Jan 30, 2021

The Way Out of a Factory Job

The Way Out of a Factory Job

The Way Out of a Factory Job

Nathan King

Drudgery kills. At least, that’s what it looks like in Joe vs the Volcano. The movie opens with Joe, played by Tom Hanks, shuffling in to work along with scores of other people. They plod, Zombie-like, in to what looks like a factory. Inside, dimly lit fluorescents buzz, a manager yells repetitive and inane thoughts into the phone, and Joe realizes at the onset of this day at the factory job, that he is dying.  

So if shrinking a clip from a movie by 50% is enough modification to allow it onto YouTube for 11+ years, then modifying the modification by -50% (for a tota...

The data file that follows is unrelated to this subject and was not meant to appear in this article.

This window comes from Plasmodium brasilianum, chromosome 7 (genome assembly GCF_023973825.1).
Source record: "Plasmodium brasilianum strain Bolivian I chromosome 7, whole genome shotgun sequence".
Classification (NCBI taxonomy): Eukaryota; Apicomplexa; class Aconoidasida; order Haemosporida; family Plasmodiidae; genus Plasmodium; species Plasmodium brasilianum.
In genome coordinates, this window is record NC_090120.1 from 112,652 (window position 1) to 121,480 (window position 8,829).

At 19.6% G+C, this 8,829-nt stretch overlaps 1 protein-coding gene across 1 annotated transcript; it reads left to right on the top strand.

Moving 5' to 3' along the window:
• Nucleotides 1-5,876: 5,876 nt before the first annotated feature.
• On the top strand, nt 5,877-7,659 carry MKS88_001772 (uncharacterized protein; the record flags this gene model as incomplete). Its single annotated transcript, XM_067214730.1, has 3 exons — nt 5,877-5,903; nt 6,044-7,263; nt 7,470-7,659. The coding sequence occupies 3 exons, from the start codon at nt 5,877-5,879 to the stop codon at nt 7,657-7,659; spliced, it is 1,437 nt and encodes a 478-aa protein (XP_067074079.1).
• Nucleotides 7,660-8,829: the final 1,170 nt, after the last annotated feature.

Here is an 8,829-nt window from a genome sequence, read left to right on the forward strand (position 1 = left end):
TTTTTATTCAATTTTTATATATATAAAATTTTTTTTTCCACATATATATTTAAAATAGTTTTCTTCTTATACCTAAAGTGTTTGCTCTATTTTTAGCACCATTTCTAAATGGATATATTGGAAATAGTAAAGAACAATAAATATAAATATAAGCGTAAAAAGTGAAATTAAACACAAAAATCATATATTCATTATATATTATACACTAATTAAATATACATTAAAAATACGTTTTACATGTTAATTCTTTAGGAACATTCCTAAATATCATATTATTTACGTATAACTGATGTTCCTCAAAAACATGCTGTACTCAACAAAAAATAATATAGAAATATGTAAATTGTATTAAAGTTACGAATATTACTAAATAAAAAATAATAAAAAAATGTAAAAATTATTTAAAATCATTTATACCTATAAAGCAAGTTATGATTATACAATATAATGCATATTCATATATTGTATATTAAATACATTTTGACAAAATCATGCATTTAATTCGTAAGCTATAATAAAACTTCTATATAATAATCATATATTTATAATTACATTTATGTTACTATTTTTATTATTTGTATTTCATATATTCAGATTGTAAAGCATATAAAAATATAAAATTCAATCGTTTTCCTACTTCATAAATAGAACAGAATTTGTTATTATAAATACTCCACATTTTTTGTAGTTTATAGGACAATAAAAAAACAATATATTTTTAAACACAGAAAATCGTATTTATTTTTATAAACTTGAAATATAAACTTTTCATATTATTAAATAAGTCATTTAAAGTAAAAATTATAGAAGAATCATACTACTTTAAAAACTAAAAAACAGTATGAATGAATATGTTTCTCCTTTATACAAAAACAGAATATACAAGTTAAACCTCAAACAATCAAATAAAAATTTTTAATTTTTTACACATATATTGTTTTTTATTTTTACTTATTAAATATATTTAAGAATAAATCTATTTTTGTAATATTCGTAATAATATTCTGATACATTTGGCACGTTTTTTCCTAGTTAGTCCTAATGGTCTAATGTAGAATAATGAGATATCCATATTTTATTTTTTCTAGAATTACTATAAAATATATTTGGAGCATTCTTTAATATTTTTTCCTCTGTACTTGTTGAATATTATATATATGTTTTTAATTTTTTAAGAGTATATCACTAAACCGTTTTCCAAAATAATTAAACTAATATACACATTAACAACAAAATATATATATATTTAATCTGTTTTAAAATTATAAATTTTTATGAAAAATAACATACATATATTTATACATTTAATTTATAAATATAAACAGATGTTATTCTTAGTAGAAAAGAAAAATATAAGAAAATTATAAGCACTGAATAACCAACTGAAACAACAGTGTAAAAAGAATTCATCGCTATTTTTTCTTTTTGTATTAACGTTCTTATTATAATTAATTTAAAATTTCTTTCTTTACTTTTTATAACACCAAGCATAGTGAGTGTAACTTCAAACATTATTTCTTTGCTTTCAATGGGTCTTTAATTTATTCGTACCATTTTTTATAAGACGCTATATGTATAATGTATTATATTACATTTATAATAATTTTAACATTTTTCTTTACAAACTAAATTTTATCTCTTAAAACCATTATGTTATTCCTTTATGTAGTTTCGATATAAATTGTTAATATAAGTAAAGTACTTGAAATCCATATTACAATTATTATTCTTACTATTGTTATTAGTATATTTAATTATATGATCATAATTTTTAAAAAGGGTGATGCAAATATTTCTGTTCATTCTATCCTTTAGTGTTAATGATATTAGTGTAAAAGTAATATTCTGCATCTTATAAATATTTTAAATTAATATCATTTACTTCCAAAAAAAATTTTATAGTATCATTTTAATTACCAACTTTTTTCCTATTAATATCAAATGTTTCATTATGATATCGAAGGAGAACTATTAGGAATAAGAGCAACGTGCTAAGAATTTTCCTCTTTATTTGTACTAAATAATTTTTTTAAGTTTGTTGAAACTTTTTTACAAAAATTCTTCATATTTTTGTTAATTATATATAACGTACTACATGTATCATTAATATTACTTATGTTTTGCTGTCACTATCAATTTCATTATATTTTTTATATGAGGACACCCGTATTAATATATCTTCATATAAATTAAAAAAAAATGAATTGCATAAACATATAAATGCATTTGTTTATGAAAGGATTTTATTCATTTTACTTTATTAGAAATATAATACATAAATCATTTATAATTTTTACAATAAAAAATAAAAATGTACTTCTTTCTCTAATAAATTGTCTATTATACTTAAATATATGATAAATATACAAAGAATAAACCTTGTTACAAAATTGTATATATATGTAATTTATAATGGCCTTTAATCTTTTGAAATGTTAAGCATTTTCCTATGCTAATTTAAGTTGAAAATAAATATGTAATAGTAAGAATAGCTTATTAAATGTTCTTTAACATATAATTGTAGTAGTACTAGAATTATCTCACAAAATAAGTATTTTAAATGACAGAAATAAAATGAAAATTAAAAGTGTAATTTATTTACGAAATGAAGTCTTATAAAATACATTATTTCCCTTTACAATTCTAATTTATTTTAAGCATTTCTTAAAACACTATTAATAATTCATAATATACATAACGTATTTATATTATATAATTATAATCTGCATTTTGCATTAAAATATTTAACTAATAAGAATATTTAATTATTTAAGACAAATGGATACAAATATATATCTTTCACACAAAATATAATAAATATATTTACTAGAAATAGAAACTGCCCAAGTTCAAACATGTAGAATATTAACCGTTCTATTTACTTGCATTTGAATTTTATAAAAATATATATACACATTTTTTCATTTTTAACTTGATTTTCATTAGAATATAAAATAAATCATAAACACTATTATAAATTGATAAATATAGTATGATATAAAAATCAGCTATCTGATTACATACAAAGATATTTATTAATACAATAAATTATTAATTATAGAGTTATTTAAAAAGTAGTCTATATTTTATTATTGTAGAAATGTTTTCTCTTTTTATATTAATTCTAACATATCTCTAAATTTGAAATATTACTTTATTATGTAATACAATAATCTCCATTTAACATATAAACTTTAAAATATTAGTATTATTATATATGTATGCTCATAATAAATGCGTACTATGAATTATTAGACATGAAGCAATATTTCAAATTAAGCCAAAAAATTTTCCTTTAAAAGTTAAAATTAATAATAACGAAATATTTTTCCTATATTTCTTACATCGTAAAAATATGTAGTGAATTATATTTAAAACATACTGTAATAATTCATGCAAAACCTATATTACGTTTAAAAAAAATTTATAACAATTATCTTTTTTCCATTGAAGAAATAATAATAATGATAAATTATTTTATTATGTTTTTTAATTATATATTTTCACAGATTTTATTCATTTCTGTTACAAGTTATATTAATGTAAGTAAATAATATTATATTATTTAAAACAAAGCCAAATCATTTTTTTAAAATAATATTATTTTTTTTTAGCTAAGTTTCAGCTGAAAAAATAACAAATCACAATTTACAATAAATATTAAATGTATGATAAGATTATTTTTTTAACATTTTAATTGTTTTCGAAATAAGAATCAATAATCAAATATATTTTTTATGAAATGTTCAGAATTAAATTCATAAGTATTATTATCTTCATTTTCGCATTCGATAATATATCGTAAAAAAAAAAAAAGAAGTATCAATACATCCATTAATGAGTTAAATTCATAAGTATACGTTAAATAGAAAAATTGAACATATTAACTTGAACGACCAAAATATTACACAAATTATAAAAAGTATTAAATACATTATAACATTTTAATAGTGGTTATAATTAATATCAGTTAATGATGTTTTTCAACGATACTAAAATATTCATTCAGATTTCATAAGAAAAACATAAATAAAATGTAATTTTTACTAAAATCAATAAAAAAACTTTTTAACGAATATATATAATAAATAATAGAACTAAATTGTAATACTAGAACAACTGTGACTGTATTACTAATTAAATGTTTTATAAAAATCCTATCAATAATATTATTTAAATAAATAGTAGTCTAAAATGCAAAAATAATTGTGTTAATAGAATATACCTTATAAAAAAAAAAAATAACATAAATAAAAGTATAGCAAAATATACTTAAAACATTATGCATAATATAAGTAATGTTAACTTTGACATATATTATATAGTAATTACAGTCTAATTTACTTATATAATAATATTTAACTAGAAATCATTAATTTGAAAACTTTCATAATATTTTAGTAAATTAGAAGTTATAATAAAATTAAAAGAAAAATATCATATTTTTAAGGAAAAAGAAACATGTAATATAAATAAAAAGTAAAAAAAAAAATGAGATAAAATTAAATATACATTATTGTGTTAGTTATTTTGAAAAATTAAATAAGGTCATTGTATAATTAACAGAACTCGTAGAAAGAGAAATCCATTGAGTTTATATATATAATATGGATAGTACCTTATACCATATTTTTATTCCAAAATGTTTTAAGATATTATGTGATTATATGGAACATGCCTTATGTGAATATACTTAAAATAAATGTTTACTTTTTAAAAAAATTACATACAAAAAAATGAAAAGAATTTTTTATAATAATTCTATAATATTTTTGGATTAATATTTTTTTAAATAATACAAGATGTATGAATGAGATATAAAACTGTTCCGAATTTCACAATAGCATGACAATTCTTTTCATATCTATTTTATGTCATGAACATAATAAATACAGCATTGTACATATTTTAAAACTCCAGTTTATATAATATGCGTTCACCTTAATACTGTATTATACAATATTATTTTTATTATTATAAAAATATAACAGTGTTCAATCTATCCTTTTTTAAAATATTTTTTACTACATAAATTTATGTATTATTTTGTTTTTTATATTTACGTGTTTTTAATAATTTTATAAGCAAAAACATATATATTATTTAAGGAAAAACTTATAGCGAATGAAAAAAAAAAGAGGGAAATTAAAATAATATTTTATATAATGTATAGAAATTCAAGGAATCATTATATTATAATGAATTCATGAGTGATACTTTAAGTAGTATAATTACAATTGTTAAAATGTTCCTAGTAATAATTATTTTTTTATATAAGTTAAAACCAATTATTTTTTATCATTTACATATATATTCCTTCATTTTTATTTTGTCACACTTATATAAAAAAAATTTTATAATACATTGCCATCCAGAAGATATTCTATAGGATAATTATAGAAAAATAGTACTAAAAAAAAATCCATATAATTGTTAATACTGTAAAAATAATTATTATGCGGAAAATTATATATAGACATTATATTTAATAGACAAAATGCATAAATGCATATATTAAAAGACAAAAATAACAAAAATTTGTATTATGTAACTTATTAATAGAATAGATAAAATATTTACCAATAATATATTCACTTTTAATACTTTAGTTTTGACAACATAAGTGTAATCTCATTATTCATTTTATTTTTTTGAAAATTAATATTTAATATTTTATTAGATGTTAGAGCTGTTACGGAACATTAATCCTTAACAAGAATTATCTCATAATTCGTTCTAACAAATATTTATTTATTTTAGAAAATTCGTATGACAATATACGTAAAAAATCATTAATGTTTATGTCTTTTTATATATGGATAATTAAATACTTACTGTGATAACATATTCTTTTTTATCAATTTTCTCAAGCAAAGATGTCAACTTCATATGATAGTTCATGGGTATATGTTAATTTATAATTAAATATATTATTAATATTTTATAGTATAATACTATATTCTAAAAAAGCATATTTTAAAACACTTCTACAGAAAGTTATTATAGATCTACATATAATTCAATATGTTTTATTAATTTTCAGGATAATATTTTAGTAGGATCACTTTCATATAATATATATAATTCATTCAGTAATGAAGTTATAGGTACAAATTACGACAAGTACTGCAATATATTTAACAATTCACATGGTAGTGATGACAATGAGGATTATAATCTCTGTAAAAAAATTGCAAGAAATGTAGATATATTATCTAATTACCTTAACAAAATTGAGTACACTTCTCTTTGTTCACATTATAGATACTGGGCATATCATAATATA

The “factory job,” more often in a cubicle in the 21st century, is impersonal and repetitive. You are not hired for your talents, but for your capacity to complete a task, over and over. The company pays for the task, knowing that some will overperform while others underperform. Seth Godin points out that while you overperform, your colleague who doesn’t sits idly by, earning the same wage. It adds insult to injury. Why should you, Godin asks, accept "factory work at factory wages only to subsidize the boss?" [1]Is the "factory job" mind-numbing, or were our minds already numbed before we ended up there? Drudgery numbs the mind. But the work that we describe as drudgery also suits an already numbed mind. They are made for each other.  Deeply embedded, self-limiting, mind-numbing patterns leave us with a gaze fixed on merely what is in front of us, not on what is possible. We trade our potential to live freely, develop ourselves economically and experience something amazing for a small job in a dimly lit room with buzzing lights. A mind frozen by inertia loves a static life.Psychiatrist Curt Thompson points out that this static inertia, this numbness, is a mental place characterized by shame.[2] This shame is a deep emotion that arises out of events and patterns in our past. And once it settles over us it binds us to a much diminished life.We feel trapped, but we’re not. A potent energy stands by for us to tap in to. "Love bids us to move," he writes. It is an antidote to the factory worker life. The movement that love pushes us towards results in accepting personal responsibility. Every day we make micro-decisions toward a life of shame – drudgery, of being the "factory worker" that someone else gains from – or towards being the boss of our own life. Love takes us towards being the boss. In each micro-decision, says Thompson, we choose either "a more integrated, resilient life of connection with God and others, or a more disintegrated, separated, chaotic and rigid life." Those of us who find ourselves in the "factory worker life" want to choose to be the boss, but we struggle to shed the shame. The good news, we know what the category of love looks like, and can begin to train ourselves in choosing to respond to the possibility of love. If we do that, we won't even notice that we aren't a factory worker anymore. Our lives will unfold in unimaginably rich ways, blossoming in creativity and meaning.References[1] Seth Godin. Linchpin. Kindle Edition, Location 469[2] Curt Thompson. Soul of Shame. Kindle Edition. Location 2675.




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